Record editorial: Bill would help ensure Utah isn’t leaving money on the cutting room floor | ParkRecord.com
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Record editorial: Bill would help ensure Utah isn’t leaving money on the cutting room floor


Many Summit County residents were disappointed last summer when news broke that “Yellowstone,” the Paramount Network television drama, was headed to greener pastures after filming its first three seasons in the Park City area.

For local viewers, it was fun to look out for recognizable landmarks, and there was a sense of pride in knowing that many of the picturesque landscapes that were featured in the show are in our backyard.

But the biggest impact of the show’s departure, by far, will be felt economically.



The “Yellowstone” production spent tens of millions of dollars in the area — money that went to restaurants and hotels and a range of other local businesses. But now Montana, which offered the show a larger tax incentive than Utah could muster, will reap those benefits instead.

The show’s departure underscores the need for Utah to increase the pot of cash in its film incentive program, which provides tax rebates to productions that spend a certain amount of money in the state. Lawmakers have an opportunity to do just that before the legislative session closes next month.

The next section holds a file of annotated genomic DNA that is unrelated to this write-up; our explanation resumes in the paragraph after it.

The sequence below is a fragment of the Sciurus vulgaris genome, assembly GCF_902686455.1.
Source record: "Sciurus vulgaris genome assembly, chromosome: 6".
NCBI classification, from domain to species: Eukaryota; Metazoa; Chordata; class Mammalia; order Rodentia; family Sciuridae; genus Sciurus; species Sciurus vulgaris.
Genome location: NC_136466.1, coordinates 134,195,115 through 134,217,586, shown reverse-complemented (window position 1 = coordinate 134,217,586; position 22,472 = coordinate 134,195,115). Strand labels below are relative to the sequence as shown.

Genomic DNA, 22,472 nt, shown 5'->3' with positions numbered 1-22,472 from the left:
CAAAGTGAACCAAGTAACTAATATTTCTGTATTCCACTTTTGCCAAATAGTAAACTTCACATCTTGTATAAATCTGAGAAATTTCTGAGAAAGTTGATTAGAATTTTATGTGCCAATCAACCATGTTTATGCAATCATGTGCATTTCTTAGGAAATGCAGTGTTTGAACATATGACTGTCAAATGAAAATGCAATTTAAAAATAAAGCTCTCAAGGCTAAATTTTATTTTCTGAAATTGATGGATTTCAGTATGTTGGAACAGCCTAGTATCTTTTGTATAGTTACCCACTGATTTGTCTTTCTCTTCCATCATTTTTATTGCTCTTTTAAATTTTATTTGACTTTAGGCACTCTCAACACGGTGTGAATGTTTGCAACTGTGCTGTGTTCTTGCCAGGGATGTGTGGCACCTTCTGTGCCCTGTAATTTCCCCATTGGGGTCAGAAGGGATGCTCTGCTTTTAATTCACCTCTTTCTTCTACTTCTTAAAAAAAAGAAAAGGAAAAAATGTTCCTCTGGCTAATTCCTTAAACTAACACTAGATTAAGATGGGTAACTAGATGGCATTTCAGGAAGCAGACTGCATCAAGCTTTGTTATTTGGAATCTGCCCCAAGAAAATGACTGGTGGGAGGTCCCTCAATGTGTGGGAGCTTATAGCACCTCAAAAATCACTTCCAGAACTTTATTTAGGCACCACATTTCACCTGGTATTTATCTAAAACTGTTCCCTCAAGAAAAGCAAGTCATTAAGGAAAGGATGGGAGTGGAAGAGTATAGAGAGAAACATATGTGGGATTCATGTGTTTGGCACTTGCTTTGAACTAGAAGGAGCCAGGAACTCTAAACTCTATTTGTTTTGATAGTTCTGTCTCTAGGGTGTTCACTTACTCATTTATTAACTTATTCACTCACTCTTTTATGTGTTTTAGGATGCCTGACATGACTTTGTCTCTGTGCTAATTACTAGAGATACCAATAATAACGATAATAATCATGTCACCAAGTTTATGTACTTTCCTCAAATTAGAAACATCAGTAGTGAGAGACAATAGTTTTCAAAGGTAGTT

S.B. 167, sponsored by Sen. Ron Winterton, whose district includes a large chunk of Summit County, would boost the available money from $6.8 million annually to $10 million. That would help Utah better compete against other states for productions like “Yellowstone,” though it is not as not as transformative as a bigger increase would be. Winterton initially called for a $15 million pool but reduced the dollar figure to improve the chances of passing the legislation.

The larger allotment would have been even better because the film incentive program generates economic rewards that far outpace the investment needed to make it more effective.

It’s a matter of simple accounting: More Hollywood productions equals more money. The 19 of them that took place in Utah in 2018, for instance, collectively spent $88 million in the state and generated 1,900 jobs, according to the Governor’s Office of Economic Development.

Lawmakers would be mistaken not to do all they can to make sure films and TV shows aren’t bypassing Utah — or abandoning the state — on their way to places that are more willing to open the pocketbook for the promise of a lucrative return on investment.

Summit County, in particular, is in a prime position to benefit from the legislation, in large part due to the presence of Utah Film Studios in Quinn’s Junction. The bill’s passage would be a boon for the studio itself, but as “Yellowstone” proved, the economic boost a film or TV production provides extends into the broader community.

The barn door may have closed on “Yellowstone” in Park City. But the Legislature can make sure Utah — and Summit County — rope in the next big production that considers setting up shop in our state.


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